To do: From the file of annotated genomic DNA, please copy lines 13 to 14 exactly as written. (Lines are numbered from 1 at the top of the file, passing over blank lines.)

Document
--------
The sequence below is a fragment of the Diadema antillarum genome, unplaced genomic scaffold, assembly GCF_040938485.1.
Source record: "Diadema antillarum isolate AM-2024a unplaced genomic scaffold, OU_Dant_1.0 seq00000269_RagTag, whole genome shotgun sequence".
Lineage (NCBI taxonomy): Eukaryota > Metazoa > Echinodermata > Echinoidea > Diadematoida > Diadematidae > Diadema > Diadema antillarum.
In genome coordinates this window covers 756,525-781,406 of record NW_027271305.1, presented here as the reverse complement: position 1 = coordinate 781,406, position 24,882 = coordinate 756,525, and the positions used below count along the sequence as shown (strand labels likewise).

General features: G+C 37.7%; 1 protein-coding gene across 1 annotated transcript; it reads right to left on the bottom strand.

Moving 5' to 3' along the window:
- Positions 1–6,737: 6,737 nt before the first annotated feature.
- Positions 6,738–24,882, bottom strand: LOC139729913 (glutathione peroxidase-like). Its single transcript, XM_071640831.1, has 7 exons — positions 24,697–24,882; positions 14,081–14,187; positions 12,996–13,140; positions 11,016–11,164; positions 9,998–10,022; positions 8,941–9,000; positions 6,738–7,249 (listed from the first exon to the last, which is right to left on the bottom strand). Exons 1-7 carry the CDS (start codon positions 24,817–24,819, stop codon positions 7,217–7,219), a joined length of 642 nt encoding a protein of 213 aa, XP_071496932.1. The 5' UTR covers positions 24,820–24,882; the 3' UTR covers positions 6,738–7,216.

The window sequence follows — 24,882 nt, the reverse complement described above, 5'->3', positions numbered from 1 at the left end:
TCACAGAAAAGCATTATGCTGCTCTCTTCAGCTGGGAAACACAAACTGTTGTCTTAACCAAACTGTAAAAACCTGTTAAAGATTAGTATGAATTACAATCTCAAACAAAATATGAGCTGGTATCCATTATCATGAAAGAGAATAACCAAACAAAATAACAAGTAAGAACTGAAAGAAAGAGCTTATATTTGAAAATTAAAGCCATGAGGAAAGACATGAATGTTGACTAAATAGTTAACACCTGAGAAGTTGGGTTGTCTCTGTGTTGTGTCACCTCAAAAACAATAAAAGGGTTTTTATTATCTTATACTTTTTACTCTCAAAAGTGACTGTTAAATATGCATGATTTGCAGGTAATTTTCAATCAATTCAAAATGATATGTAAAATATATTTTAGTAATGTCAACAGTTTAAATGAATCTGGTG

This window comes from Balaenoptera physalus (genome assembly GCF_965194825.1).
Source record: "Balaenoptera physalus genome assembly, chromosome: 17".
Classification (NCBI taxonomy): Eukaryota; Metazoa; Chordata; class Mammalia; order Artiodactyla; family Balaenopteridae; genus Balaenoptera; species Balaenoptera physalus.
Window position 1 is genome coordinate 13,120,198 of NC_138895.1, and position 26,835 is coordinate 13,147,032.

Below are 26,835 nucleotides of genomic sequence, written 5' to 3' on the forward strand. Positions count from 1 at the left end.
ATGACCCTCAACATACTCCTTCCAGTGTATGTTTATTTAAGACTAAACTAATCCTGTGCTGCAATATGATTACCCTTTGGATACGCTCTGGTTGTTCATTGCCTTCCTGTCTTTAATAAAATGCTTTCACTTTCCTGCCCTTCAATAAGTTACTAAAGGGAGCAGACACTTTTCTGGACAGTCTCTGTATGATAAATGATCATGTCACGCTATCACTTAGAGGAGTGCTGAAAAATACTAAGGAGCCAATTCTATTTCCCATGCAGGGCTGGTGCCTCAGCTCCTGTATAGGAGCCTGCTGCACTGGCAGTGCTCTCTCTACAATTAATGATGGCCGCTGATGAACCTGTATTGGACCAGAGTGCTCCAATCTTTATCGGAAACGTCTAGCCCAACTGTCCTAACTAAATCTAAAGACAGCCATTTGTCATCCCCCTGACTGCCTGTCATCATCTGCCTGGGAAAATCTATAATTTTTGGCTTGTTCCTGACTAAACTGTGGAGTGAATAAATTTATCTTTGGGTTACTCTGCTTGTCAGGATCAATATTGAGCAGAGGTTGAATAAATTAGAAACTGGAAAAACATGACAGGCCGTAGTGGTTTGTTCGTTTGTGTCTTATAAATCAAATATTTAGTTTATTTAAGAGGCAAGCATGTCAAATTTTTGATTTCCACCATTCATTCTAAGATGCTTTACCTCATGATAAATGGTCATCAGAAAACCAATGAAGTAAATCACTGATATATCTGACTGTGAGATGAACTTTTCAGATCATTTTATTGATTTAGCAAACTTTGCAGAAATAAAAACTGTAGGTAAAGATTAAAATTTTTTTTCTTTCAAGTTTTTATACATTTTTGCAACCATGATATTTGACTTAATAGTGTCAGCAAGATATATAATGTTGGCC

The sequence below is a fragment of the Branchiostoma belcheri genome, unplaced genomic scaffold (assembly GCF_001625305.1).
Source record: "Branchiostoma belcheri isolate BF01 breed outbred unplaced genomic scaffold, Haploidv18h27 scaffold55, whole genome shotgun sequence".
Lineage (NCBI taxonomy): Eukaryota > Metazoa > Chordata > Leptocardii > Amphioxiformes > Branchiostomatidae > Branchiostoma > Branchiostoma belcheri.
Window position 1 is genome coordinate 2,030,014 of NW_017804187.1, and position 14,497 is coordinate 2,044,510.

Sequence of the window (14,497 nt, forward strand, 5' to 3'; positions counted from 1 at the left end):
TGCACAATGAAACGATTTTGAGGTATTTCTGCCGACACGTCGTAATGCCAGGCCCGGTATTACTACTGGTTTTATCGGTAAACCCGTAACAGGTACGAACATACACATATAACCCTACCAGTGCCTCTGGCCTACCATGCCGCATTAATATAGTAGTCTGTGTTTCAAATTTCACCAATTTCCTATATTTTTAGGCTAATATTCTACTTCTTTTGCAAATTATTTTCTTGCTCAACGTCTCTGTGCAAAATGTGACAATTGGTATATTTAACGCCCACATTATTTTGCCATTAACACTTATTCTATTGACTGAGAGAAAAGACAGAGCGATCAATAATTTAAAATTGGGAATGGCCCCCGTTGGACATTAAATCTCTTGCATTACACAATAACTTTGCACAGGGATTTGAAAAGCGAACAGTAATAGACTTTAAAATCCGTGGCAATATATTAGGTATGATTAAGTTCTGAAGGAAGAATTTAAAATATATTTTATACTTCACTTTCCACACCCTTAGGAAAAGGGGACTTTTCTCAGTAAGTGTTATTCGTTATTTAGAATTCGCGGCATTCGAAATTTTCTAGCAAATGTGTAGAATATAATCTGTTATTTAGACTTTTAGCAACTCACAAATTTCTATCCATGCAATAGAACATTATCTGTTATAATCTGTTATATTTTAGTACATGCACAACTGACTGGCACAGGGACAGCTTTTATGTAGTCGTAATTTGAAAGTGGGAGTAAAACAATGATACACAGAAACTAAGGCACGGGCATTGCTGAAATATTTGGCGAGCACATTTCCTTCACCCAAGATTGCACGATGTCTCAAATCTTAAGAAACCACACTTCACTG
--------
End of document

Classification (NCBI taxonomy): Eukaryota; Metazoa; Chordata; class Mammalia; order Artiodactyla; family Balaenopteridae; genus Balaenoptera; species Balaenoptera physalus.
Window position 1 is genome coordinate 13,120,198 of NC_138895.1, and position 26,835 is coordinate 13,147,032.